• GHC.Prim will need to be made (or just kept) unsafe.
  • -XSafe should disallow the TemplateHaskell, StandaloneDeriving, GeneralizedNewtypeDeriving, and CPP language extensions, as well as the RULES and SPECIALIZE pragmas.
  • Overlapping instance declarations must either all reside in modules compiled without -XSafe, or else all reside in the same module. It violates semantic consistency to allow Safe code to change the instance definition associated with a particular type.
  • OPTIONS_GHC pragmas will have to be filtered. Some options, (e.g., -fno-warn-unused-do-bind) are totally fine, but many others are likely problematic (e.g., -cpp, which provides access to the local file system at compilation time, or -F which allows an arbitrary file to be executed, possibly even one named /afs/... and hence entirely under an attacker's control).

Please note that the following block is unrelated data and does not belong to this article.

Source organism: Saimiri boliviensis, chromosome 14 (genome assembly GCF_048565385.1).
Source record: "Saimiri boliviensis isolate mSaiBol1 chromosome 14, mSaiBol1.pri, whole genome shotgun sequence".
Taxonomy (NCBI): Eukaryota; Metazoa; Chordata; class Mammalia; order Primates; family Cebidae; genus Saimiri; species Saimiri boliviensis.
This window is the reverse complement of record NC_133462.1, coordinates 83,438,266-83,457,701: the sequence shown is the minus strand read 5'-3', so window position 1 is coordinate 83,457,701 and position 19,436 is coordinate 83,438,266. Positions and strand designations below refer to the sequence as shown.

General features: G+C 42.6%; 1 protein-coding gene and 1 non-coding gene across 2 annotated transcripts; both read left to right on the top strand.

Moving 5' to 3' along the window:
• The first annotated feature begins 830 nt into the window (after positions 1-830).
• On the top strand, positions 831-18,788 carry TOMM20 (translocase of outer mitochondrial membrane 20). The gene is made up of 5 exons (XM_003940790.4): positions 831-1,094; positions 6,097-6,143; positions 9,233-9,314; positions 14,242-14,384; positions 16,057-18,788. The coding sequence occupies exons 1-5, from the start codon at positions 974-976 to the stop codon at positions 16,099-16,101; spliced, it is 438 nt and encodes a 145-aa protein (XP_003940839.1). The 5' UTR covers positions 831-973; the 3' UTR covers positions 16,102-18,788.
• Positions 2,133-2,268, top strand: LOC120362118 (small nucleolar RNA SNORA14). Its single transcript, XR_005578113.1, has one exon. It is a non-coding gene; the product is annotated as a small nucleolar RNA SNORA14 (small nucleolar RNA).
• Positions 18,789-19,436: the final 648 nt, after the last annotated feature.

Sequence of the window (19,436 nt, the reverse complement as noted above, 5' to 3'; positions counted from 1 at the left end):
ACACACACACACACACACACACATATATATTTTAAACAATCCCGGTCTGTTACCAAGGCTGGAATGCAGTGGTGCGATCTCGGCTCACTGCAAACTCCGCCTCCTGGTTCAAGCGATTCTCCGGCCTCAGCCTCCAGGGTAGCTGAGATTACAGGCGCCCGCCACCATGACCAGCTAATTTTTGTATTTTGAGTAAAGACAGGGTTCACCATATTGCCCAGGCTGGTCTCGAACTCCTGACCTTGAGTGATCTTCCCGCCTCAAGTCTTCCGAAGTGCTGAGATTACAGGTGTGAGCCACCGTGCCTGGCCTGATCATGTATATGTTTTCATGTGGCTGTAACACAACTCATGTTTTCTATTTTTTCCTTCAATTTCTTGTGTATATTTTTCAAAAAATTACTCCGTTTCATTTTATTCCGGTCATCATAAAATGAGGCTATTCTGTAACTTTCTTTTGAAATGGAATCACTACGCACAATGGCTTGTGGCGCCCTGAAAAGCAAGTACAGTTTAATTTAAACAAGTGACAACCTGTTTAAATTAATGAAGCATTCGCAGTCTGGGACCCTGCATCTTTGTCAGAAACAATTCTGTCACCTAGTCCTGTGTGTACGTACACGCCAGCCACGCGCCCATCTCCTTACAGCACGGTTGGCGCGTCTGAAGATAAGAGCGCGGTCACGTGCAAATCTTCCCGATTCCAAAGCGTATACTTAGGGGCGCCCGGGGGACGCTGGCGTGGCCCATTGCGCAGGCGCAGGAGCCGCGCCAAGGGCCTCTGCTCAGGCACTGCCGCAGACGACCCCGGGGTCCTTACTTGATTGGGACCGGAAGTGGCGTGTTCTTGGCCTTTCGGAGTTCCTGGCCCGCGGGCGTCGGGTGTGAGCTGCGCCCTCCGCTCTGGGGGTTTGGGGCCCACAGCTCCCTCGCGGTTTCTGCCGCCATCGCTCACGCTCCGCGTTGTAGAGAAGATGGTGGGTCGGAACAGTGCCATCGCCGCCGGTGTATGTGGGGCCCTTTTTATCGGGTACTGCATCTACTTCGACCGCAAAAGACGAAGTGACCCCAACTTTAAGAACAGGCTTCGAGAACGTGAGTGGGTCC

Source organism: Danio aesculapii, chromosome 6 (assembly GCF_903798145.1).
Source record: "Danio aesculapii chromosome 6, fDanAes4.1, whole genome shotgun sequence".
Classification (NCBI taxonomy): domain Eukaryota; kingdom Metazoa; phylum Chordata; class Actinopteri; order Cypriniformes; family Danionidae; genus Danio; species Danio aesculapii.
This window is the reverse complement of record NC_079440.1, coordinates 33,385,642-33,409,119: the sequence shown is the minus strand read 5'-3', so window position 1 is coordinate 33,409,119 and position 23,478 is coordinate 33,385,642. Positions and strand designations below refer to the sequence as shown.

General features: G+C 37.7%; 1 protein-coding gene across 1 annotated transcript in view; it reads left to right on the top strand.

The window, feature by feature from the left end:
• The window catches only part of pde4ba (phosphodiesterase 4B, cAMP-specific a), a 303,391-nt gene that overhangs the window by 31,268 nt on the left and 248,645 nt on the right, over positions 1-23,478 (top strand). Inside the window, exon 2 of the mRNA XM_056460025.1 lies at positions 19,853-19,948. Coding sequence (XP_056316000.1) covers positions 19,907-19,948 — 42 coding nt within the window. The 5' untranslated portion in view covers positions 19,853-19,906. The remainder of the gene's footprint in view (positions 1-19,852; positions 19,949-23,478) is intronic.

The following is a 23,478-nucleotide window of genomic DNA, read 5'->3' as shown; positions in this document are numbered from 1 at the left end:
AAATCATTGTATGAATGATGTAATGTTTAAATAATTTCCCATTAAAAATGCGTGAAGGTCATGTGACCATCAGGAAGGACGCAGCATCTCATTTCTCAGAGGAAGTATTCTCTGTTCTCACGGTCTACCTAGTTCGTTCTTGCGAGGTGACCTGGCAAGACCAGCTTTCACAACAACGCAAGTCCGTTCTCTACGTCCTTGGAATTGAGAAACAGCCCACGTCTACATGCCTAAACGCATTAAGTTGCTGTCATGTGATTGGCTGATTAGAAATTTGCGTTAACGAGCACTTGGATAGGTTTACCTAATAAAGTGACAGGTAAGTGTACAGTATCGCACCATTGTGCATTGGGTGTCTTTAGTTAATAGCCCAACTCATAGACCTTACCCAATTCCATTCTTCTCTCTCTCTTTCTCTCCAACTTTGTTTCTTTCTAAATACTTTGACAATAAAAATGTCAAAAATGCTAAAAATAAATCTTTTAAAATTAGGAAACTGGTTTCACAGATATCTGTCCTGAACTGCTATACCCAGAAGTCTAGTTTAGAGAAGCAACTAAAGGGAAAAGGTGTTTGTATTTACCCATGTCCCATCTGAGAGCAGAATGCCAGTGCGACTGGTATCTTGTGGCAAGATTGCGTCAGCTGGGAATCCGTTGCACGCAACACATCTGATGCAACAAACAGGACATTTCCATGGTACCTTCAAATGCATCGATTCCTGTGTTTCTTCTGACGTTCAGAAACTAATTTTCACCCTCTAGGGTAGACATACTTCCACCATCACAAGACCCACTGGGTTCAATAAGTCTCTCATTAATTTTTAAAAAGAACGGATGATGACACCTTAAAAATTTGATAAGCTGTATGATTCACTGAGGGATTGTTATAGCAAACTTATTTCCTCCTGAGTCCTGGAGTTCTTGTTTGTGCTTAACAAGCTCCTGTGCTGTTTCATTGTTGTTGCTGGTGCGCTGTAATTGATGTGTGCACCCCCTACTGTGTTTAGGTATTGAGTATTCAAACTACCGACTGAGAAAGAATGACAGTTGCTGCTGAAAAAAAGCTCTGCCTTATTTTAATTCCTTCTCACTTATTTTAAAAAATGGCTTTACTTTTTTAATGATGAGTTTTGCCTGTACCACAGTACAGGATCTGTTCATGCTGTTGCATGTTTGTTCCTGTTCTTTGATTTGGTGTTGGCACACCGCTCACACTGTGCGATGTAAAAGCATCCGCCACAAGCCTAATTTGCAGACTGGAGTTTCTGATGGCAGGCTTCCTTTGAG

• Libraries will progressively need to be updated to export trustable interfaces, which may require moving unsafe functions into separate modules, or adding new {-# LANGUAGE Trustworthy #-} modules that re-export a safe subset of symbols. Ideally, most modules in widely-used libraries will eventually contain either {-# LANGUAGE Safe -#} or {-# LANGUAGE Trustworthy -#} pragmas, except for internal modules or a few modules exporting unsafe symbols. Maybe haddock can add some indicator to make it obvious which modules are trustable and show the trust dependencies.